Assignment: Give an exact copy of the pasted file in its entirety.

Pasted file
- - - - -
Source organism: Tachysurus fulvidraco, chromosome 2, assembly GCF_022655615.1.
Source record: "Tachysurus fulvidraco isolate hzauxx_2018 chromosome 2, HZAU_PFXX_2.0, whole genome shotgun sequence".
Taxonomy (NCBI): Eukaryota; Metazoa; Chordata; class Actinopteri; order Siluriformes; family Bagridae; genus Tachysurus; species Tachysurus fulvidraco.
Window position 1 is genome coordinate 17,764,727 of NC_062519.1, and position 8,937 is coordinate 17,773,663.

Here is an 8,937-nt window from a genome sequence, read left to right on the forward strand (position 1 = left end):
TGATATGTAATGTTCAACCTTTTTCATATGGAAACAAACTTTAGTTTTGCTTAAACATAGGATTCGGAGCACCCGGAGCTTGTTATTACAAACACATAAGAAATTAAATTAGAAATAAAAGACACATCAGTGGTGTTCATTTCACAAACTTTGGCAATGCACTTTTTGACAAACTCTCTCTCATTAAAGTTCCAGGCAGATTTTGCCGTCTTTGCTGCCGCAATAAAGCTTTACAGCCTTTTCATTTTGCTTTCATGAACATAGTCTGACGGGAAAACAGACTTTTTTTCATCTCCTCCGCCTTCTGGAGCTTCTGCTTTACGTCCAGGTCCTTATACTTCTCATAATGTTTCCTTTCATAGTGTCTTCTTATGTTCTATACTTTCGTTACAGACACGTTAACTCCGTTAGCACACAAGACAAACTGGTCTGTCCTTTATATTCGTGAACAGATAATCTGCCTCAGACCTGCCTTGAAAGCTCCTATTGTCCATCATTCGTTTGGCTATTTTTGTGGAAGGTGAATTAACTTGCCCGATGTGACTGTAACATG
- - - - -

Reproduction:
Source organism: Tachysurus fulvidraco, chromosome 2, assembly GCF_022655615.1.
Source record: "Tachysurus fulvidraco isolate hzauxx_2018 chromosome 2, HZAU_PFXX_2.0, whole genome shotgun sequence".
Taxonomy (NCBI): Eukaryota; Metazoa; Chordata; class Actinopteri; order Siluriformes; family Bagridae; genus Tachysurus; species Tachysurus fulvidraco.
Window position 1 is genome coordinate 17,764,727 of NC_062519.1, and position 8,937 is coordinate 17,773,663.

Here is an 8,937-nt window from a genome sequence, read left to right on the forward strand (position 1 = left end):
TGATATGTAATGTTCAACCTTTTTCATATGGAAACAAACTTTAGTTTTGCTTAAACATAGGATTCGGAGCACCCGGAGCTTGTTATTACAAACACATAAGAAATTAAATTAGAAATAAAAGACACATCAGTGGTGTTCATTTCACAAACTTTGGCAATGCACTTTTTGACAAACTCTCTCTCATTAAAGTTCCAGGCAGATTTTGCCGTCTTTGCTGCCGCAATAAAGCTTTACAGCCTTTTCATTTTGCTTTCATGAACATAGTCTGACGGGAAAACAGACTTTTTTTCATCTCCTCCGCCTTCTGGAGCTTCTGCTTTACGTCCAGGTCCTTATACTTCTCATAATGTTTCCTTTCATAGTGTCTTCTTATGTTCTATACTTTCGTTACAGACACGTTAACTCCGTTAGCACACAAGACAAACTGGTCTGTCCTTTATATTCGTGAACAGATAATCTGCCTCAGACCTGCCTTGAAAGCTCCTATTGTCCATCATTCGTTTGGCTATTTTTGTGGAAGGTGAATTAACTTGCCCGATGTGACTGTAACATG